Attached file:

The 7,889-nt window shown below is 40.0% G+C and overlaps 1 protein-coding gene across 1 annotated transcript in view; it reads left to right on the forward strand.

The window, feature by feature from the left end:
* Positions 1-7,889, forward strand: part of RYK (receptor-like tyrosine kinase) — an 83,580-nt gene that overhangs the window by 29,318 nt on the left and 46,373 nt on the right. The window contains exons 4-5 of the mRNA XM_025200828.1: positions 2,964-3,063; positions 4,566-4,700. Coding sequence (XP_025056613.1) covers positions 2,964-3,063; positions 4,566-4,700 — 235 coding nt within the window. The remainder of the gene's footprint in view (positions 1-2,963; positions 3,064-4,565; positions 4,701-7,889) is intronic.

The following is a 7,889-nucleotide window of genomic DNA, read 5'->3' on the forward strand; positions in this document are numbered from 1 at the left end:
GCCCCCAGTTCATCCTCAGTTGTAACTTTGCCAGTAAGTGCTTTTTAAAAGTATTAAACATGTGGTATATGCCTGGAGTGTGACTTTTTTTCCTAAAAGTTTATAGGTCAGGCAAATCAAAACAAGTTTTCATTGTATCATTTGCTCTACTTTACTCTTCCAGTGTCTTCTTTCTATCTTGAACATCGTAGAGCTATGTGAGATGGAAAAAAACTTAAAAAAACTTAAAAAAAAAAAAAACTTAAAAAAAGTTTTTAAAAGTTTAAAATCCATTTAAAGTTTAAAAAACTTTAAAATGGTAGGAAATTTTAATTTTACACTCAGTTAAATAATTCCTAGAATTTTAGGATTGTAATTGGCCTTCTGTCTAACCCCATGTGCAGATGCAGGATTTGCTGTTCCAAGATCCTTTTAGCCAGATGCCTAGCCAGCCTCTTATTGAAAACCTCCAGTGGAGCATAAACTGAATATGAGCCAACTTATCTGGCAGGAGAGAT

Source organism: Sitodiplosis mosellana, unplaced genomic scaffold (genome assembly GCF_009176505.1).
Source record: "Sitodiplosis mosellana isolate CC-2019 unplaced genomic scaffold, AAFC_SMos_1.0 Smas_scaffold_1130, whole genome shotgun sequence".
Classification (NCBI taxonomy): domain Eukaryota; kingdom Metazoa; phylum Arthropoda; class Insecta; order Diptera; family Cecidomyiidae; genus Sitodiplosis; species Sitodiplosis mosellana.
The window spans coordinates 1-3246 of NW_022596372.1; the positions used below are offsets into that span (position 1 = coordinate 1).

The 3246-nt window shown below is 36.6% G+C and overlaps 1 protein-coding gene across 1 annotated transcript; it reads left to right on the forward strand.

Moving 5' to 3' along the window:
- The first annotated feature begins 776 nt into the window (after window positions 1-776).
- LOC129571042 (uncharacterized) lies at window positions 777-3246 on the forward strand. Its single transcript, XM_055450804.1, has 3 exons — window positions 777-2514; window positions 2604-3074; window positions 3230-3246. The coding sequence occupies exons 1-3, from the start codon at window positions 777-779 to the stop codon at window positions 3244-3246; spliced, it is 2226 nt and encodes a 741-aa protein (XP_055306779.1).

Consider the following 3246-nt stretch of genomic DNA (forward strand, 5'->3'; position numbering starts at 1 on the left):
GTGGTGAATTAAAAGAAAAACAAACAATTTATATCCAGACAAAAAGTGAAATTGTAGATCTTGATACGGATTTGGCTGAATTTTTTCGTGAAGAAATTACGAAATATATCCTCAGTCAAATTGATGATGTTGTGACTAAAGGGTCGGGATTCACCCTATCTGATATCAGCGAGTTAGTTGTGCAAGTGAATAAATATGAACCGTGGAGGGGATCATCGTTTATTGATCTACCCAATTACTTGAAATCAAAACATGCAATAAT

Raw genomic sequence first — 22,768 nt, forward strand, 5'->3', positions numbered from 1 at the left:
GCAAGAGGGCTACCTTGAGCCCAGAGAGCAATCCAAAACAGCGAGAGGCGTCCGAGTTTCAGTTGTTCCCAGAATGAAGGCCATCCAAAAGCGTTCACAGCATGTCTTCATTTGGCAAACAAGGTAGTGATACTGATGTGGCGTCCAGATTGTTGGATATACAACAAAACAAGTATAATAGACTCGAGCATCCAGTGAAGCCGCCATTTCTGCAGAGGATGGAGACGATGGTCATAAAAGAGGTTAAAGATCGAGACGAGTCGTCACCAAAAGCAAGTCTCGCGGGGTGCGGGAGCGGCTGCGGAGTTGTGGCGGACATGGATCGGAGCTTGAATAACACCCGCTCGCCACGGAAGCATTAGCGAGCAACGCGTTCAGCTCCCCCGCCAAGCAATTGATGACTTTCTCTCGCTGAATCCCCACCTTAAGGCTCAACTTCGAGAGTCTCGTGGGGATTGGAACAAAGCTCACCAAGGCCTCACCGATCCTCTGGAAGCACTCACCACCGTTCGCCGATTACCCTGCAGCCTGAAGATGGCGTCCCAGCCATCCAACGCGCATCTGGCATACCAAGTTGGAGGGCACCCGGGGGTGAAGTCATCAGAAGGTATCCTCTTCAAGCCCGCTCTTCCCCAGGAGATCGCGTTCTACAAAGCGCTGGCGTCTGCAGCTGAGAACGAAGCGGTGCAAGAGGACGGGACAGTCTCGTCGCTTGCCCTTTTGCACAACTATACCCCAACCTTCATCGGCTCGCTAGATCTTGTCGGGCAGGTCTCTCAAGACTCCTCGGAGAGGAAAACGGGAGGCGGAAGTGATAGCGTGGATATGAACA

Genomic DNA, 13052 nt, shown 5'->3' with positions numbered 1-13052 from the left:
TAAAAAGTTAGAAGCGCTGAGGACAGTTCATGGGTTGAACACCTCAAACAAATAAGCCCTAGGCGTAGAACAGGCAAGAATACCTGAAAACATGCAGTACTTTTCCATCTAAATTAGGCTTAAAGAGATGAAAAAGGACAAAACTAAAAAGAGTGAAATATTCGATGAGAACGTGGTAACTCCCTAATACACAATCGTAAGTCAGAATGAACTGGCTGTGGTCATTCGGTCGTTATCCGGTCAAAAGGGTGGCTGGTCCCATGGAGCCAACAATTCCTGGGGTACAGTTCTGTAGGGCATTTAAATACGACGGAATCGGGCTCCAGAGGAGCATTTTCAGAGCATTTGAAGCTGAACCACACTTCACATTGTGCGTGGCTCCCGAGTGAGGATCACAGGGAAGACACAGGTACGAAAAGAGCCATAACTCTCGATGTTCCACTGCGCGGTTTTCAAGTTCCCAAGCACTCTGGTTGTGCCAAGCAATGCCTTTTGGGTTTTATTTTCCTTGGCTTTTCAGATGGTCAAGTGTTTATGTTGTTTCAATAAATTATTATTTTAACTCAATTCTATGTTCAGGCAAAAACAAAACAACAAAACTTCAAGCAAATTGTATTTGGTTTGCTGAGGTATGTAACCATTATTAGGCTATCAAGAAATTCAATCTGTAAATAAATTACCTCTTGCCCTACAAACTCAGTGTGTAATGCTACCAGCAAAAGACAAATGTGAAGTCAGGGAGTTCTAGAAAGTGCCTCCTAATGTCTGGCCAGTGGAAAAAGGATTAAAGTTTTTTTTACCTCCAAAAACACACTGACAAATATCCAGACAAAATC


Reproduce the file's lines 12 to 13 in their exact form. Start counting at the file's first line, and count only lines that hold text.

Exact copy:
- The first annotated feature begins 776 nt into the window (after window positions 1-776).
- LOC129571042 (uncharacterized) lies at window positions 777-3246 on the forward strand. Its single transcript, XM_055450804.1, has 3 exons — window positions 777-2514; window positions 2604-3074; window positions 3230-3246. The coding sequence occupies exons 1-3, from the start codon at window positions 777-779 to the stop codon at window positions 3244-3246; spliced, it is 2226 nt and encodes a 741-aa protein (XP_055306779.1).